Auto China 2012 officially saw the severing of the genetic ties between SAIC Motor’s faux-UK brand and the Rover products it formerly based its cars upon. The impressive new car that headed up Roewe’s motor show hoopla was the 950, which is based closely on the Buick LaCrosse/Saab 9-5, nestling atop a GM Epsilon II platform. The new car looks Asian-generic and comes with a petrol-only engine line-up but, as the Roewe marque looks set to remain China-only, that is not a problem for us.
Stephen Harper also confirms that SAIC Motor’s intention to create a ‘British’ style brand out of Roewe has been abandoned completely, with MG now being the sole point of focus for this interesting way of marketing cars. The car itself is an impressive looking machine, although the 75-style ‘cigar shape’ that the Chinese management spoke of at its launch in Beijing seem a tad fanciful. The 950’s arrival also underlines just why SAIC Motor’s Joint Venture partner, General Motors, did not want to see Saab 9-5 technology (namely the Epsilon II platform) going to a potentially rival Chinese company.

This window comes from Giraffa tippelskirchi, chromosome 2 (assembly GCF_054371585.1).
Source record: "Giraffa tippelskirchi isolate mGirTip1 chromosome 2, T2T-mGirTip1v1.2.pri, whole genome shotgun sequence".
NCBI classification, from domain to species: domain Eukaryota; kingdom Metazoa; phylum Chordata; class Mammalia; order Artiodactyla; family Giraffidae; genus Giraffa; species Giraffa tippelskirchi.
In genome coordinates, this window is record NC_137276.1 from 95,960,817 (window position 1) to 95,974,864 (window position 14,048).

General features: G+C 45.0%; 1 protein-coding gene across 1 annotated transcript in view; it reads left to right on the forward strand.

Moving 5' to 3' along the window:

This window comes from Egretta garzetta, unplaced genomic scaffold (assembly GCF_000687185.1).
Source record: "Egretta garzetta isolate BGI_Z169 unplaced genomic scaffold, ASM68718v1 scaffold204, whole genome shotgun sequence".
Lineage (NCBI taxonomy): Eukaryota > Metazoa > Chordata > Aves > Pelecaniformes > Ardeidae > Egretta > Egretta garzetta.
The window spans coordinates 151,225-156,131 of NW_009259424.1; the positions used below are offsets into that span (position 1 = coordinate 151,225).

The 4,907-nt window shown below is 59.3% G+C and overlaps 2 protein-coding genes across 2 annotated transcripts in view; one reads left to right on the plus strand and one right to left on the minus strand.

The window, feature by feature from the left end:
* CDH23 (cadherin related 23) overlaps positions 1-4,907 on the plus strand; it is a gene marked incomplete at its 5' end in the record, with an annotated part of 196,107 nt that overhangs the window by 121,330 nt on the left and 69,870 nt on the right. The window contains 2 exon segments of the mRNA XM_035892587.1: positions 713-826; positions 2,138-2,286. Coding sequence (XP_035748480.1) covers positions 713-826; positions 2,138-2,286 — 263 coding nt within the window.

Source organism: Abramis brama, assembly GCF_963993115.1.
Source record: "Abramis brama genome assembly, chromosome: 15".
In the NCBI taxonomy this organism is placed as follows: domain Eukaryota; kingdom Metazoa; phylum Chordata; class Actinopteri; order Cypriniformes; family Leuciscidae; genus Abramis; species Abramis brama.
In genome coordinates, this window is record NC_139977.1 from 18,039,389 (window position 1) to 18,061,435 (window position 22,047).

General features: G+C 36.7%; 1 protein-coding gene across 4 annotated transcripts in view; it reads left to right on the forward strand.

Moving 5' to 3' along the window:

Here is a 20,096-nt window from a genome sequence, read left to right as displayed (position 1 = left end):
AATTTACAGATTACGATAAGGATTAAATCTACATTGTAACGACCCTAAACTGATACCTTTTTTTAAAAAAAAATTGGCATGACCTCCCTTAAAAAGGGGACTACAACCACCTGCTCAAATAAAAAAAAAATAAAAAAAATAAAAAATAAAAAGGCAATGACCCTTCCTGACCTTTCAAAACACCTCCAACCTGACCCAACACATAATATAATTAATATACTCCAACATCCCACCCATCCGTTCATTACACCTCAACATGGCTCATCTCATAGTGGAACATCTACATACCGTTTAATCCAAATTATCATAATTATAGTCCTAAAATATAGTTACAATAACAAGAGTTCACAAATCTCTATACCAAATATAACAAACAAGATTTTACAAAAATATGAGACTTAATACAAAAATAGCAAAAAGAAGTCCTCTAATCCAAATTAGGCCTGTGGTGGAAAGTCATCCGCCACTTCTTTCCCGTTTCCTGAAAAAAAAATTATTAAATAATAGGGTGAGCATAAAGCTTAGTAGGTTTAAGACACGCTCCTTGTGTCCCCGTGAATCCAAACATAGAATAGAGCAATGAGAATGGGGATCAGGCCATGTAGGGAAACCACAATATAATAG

The arrival of the 950 does not mean the 750 is going out of production. The older Rover 75-based car remains on the new car lists and will do so as long as there is a demand for it. Indeed, a pair of hybrid models were shown in Beijing, alongside a new hybrid derivative, this time based on the 550. SAIC Motor is strongly backing the petrol hybrid as its next big development, but is also investing heavily in electric power. A spokesman said that the E1 is merely the tip of the iceberg when it comes to electric vehicle development within SAIC Motor.
In 2011, the company built a total of over four million cars around the world, and is looking to beat this figure handsomely in 2012.